It’s difficult to nail down exactly what “interactive fiction” entails. A few games, most famously “Rameses” and “Depression Quest,” have played with the “interactive” part of deliberately limiting the player’s ability to interact with the game. “Ancient Greek Punishment” is a parser-based game based on a creative variation of that idea.
Gameplay: The first half of the game plays like standard interactive fiction: You are a spirit at the river Styx, trying to board Charon’s ferry. Once you do so, you play through a series of vignettes depicting scenes in Greek mythology and philosophy. Neither the puzzles in the first section nor the plots in the second section are particularly invovled or difficult, and the game flows smoothly. 5/10.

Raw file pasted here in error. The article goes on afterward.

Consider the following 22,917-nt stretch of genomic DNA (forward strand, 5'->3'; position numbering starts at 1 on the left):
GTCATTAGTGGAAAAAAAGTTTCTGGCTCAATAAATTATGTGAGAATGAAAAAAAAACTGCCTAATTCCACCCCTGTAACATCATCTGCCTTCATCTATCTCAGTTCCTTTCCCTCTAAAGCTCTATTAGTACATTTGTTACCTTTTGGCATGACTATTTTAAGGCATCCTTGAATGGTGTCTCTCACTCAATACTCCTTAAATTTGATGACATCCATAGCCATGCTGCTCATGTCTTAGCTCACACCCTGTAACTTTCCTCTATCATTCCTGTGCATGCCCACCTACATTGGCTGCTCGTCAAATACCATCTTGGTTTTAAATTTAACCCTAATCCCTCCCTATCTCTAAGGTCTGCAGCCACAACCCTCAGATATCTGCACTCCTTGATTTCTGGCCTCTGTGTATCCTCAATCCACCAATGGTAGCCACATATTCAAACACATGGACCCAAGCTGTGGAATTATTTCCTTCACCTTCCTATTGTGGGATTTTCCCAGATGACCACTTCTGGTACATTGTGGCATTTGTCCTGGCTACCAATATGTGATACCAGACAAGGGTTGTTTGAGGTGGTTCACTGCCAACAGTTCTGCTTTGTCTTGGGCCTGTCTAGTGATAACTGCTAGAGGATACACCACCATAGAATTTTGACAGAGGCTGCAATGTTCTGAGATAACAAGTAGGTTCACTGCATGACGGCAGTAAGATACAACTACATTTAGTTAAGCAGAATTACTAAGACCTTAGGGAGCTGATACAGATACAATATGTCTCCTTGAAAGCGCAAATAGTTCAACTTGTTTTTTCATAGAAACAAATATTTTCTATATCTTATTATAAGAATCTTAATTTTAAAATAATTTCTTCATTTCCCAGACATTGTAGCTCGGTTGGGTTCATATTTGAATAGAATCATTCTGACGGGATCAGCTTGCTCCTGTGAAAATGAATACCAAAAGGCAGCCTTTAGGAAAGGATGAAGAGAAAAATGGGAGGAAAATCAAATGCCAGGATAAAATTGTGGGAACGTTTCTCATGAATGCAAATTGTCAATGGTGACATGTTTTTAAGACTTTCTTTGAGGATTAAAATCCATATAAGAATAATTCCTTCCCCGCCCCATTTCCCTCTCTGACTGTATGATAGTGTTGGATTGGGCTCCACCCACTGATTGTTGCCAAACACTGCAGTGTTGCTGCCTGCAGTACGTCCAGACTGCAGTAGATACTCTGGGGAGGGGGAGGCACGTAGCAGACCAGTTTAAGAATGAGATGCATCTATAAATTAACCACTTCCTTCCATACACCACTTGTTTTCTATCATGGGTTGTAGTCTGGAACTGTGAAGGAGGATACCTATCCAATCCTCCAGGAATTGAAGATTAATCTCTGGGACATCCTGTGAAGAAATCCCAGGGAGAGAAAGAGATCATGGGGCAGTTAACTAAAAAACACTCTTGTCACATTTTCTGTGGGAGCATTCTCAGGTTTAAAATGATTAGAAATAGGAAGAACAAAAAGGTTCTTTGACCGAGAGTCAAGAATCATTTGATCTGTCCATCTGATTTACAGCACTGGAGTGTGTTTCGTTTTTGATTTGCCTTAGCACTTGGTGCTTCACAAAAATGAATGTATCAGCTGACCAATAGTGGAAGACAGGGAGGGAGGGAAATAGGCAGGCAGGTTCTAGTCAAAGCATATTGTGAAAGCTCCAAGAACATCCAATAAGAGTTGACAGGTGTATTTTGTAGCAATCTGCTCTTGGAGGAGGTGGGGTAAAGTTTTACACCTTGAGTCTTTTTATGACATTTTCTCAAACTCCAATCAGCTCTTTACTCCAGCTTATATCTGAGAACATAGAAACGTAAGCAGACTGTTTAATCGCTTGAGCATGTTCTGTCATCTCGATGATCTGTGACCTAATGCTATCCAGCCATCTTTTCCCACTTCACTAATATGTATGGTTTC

Mechanics: The Styx section of the game consists of a few short, straightforward puzzles. The more unusual part of the game is its second section and its limits on interactivity. It’s difficult to elaborate on that section without introducing spoilers, but it’s clever and done well. The game is short enough that those limits aren’t tedious. 5/10.
Presentation: Descriptions are terse, and the focus of the game is on the plot rather than characters or setting. As an aid to the player, useful items or verbs are highlighted. (In most games, that would be a distraction; this game is short and simple enough for it not to cause any problems.) The scoring systems in some of the sections are clever and unusual, particularly that of the last vignette. 5/10.
You might be interested in this game if: You’re interested in Greek mythology.